“In reflecting the international spirit of the evening,” he concluded, “I’d say the best reason [to be optimistic about American politics] comes from Winston Churchill, which is that America always does the right thing—after having exhausted every alternative.”
Fortunately, with its 25 years of history and active alumni network, the Burns Fellowship program appears ready to maintain its groove without finding alternatives.
Kristina Shevory (Burns 2012), who contributes to The New York Times “At War” blog and was stationed last summer in Stuttgart, said the evening made her feel like she was back in Germany.

Burns trustee Frank Loy with alumni Tim Loh (2012) and Kristina Shevory (2012).
“With all the German/Austrian wines, Spaetzle, Apfelstrudel, Linzertorte,” she said, “It felt like we were getting the team back together again.”
Harvey Dickson, a New York Times Magazine copy editor and 1990 Burns Fellow to East Berlin, agreed.
“The one constant over all that time has been Frank Freiling,” he said. “Our group is geographically diverse and seemingly impervious to organization and yet somehow we remain cohesive. That’s Frank’s gift to us. So seeing him in his impeccable suits makes me very happy.
“And I don’t want to sound like grandpa, but I also like meeting more recent alumni at these annual dinners—I get a chance to look at my much younger self.”
Tim Loh is a reporter with The Connecticut Post in Bridgeport, CT. He spent his fellowship last year at the Süddeutsche Zeitung in Munich.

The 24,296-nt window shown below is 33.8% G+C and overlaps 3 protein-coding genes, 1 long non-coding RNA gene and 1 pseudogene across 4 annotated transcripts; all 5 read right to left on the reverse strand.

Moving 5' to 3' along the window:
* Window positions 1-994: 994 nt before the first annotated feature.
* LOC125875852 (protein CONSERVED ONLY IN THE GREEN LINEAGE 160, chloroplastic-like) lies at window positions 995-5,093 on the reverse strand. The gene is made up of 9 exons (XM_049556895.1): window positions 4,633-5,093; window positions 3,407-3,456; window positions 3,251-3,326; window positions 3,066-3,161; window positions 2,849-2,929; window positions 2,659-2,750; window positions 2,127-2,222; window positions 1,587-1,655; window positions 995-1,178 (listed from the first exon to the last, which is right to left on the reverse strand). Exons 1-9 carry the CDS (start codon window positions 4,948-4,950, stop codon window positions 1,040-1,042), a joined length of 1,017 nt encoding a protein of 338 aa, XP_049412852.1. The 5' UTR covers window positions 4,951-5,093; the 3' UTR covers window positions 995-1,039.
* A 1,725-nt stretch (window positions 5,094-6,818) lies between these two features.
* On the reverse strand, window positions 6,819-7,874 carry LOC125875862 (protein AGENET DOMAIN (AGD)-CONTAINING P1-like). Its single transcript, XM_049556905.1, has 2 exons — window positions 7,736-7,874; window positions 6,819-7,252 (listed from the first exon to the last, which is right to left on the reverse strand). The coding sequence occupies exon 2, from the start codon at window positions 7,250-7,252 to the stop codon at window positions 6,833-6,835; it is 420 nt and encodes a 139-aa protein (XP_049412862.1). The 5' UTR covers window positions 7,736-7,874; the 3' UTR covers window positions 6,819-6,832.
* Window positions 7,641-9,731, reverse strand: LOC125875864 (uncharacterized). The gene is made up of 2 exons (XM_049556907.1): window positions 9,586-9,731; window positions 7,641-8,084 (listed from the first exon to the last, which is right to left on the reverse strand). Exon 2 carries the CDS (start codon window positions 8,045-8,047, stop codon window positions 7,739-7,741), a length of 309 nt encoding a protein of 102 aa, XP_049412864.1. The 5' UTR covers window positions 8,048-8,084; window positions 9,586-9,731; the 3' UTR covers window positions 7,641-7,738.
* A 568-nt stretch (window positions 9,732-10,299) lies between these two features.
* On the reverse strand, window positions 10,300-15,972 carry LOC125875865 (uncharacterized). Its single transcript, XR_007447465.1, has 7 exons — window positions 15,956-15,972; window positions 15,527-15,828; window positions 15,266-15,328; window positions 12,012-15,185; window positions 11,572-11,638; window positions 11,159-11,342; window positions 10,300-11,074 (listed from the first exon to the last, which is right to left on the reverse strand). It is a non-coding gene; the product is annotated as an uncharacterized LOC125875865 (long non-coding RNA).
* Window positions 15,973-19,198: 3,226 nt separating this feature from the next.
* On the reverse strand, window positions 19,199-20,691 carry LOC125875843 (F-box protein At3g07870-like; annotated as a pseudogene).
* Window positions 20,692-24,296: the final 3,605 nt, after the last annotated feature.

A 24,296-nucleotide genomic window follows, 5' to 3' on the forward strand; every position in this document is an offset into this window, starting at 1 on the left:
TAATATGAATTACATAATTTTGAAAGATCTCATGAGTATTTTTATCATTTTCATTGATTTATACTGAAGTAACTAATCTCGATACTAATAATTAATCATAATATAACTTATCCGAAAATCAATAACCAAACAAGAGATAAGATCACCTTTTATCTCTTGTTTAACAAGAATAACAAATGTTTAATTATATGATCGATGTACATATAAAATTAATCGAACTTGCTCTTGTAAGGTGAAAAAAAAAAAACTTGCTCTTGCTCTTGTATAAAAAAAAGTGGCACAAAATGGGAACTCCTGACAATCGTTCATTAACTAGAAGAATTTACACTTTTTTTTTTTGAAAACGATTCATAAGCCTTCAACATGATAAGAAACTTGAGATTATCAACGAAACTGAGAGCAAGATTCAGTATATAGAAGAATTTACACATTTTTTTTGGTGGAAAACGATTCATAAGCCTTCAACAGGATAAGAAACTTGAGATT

Harris addressing the dinner crowd at the
Goldman Sachs headquarters.

30th Annual German-American Conference
Now in its 30th year, the German-American Annual Media Conference took place on March 1 and 2 in Berlin. For many years now, it has also doubled as the informal selection meeting for the 30 Burns finalists. Among the speakers were IJP trustee and former Foreign Minister Frank-Walter Steinmeier; Jörg Asmussen, a member of the board of directors of the European Central Bank; and Christoph Heusgen, the national security adviser to Chancellor Merkel. Diplomats, journalists and academics specializing in transatlantic affairs completed the roster of speakers. Burns patron and U.S. Ambassador Philip Murphy hosted a reception at his residence for the finalists and Burns alumni from the Berlin region.
Ambassador Philip Murphy addressing the 2013 German Burns finalists.

Frank Freiling, Jörg Asmussen and Frank-Walter Steinmeier

Ambassador Murphy and guests during the reception for the 2013 finalists and Berlin alumni.


Why Now is the Time to Publish Your Book:
A Burns Alumnus Perspective
By Steve Kettmann (Burns 1999)
I can look back now and laugh about it, but in 1999 when I decided to leave a staff reporter job after nine years at the San Francisco Chronicle to go to Berlin as a Burns Fellow—and, it was widely assumed, stay on afterward—I was startled at how nasty and incredulous some of my fellow journalists were. Many told me I was making a huge mistake. Better to stick with a sure thing, went the chorus, than take a big chance and leap into the unknown. As for most of us who were lucky enough to have the Burns experience, that risk worked out well for me. I spent 10 years based in Berlin, wrote a column for the Berliner Zeitung for a while as “an American in Berlin,” and started writing books, including several best-sellers.